Everybody got jiggy with NBC’s acclaimed hit about a West Philadelphia youth taken in by rich relatives in L.A. Coproduced by music honcho Quincy Jones as a vehicle for then rap star Will Smith, the show hip-hopped across color and class lines, bringing Smith to mainstream prominence. “Fresh prince,” says Daphne Maxwell Reid, who played Aunt Viv, “had good family values and taught moral lessons.”
In 1990, 22-year-old Will Smith seemed like old news. He was half of the Grammy-winning, platinum rap duo DJ Jazzy Jeff and the Fresh Prince. He’d run through a million dollars and was nearly broke. Fresh Prince was a fresh start.
“He said that when he got the show, he had a change of attitude,” recalls costar Daphne Maxwell Reid. The young singer quickly became the spark plug—and anchor—of the cast. “He made sure the lines of communication were always open, and when he saw you in the morning, he gave you a big hug,” says Tatyana Ali, who played his cousin Ashley. In ’95, Smith gave his castmates a lavish gift: He paid the bills for them to redecorate their dressing rooms. “Mine was called Daphne’s little bordello,” says Reid. “It had a gold brocade chair with cupids on it.” By ’96, the Fresh One was ready to move on. He had proved himself in big-screen ventures like Bad Boys and had completed shooting Independence Day. The following year the actor married Jada Pinkett, now 28, who expects their second child this fall (their son Jaden is almost 2; Smith’s son Trey, from a previous marriage, is 7). “All the things the Fresh Prince stood for, all the fun he had, still exist inside me,” Smith, 31, who is training for an upcoming Muhammad Ali biopic, said in 1996. “Those just aren’t the dominant aspects of my personality anymore. The Fresh Prince can still come over for dinner, but he has to go home after he eats.”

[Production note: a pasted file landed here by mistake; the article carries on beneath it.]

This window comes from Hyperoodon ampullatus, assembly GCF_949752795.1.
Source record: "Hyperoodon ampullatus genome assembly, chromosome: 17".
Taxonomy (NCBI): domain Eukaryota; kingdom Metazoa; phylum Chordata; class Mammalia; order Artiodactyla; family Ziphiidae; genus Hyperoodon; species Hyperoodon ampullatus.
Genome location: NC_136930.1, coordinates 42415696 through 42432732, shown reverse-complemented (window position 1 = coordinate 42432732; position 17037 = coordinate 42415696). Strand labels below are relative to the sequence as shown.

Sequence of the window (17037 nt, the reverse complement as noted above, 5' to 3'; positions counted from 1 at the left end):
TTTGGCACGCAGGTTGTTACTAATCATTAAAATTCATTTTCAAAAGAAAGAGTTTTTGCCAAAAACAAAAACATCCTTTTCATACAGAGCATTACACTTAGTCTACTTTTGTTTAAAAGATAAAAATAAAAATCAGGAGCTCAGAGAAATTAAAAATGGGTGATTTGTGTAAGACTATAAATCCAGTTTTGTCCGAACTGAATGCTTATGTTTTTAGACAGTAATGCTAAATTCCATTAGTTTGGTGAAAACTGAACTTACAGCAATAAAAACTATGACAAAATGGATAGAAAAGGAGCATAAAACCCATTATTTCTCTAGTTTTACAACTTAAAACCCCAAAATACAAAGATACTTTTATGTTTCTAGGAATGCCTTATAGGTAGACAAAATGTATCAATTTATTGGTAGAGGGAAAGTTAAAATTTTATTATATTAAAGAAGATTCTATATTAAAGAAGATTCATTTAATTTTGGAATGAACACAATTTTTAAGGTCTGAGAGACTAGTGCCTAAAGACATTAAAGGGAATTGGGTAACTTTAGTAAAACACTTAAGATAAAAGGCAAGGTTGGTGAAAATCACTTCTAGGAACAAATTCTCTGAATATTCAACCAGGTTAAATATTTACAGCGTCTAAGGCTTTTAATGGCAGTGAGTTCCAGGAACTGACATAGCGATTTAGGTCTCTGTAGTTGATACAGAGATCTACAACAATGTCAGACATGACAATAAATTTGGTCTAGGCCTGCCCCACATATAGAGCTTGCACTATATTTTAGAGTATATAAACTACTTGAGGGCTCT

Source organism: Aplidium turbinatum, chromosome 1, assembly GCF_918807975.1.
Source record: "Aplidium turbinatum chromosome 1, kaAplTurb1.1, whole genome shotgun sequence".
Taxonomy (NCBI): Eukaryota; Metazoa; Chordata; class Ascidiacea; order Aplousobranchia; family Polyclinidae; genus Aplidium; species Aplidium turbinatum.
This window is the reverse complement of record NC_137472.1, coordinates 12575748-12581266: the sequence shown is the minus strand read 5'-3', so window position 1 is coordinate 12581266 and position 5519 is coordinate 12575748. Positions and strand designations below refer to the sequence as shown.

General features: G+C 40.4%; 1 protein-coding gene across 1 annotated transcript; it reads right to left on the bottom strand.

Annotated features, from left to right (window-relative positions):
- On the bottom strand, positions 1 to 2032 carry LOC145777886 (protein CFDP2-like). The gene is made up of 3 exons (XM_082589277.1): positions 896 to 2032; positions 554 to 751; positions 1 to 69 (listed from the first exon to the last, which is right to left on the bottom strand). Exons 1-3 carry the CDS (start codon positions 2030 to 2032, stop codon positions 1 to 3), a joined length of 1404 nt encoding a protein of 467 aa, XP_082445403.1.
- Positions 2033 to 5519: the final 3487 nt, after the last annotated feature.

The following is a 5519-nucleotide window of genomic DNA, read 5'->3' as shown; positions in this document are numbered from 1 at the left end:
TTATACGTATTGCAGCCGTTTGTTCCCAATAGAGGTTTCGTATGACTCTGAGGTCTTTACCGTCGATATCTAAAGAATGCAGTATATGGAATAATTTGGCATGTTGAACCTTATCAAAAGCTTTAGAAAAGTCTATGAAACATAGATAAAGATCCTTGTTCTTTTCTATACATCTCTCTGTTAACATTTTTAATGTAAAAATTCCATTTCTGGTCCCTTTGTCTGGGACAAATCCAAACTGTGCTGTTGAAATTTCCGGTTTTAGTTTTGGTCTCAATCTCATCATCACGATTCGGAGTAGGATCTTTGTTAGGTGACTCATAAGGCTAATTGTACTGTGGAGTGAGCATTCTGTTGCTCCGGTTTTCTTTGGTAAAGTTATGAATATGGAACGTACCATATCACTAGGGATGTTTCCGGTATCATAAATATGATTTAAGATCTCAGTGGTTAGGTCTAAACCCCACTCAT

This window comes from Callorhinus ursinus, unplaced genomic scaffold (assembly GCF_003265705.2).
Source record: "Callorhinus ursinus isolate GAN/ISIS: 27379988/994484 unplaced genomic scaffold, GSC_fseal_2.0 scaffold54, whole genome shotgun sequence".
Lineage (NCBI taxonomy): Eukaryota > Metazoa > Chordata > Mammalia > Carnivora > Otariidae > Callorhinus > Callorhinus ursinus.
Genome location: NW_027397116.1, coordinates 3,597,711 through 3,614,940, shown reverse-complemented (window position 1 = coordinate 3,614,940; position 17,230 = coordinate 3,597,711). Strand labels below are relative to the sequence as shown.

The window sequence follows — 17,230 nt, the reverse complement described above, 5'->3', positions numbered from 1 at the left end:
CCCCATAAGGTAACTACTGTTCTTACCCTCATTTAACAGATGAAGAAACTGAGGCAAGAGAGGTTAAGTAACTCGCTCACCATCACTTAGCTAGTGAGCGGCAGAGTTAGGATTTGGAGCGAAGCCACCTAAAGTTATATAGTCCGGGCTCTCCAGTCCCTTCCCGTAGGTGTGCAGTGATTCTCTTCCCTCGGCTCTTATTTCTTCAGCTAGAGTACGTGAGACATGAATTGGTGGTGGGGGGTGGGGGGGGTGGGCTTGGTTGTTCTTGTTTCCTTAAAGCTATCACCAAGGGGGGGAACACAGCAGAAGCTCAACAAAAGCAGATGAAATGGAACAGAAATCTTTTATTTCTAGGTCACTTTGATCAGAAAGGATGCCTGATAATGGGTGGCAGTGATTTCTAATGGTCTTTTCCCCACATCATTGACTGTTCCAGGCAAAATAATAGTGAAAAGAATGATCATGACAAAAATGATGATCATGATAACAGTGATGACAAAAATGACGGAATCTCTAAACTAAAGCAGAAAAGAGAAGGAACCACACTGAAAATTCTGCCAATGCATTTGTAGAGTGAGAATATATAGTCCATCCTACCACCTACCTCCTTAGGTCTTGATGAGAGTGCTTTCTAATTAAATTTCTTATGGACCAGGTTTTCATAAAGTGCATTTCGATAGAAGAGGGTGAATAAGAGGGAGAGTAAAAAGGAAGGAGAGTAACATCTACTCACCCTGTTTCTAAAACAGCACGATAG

“I’m an only child, so you can imagine the impact that Fresh Prince had on me,” says Karyn Parsons, 33, who played the oldest Banks child, Hilary. She says that she soon became “incredibly tight” with fellow cast members. Recalls Alfonso Ribeiro (brother Carlton): “We had a real brother-sister relationship. She was my cheerleader.” Parsons’s biggest challenge was playing a shallow rich girl. “People wanted this black woman to get her head on straight,” says Parsons, who grew up in Santa Monica. “But I liked her being flawed. Archie Bunker was flawed. You don’t have to be morally upstanding for people to learn.” Unlike her character, says costar Janet Hubert, Parsons “is sensitive and giving.” Since Fresh Prince, Parsons, who is single and lives in New York City’s Greenwich Village, appeared in the 1995 movie Major Payne with Damon Wayans and starred in the 1998 independent film Mixing Nia, about a biracial woman (it’s no stretch—her father, Ken, a salesman, is white; mother Louise, a librarian, is black). The opportunity to get such work came directly from Fresh Prince. “It opened doors for me,” says Parsons. “I wouldn’t trade it for anything.”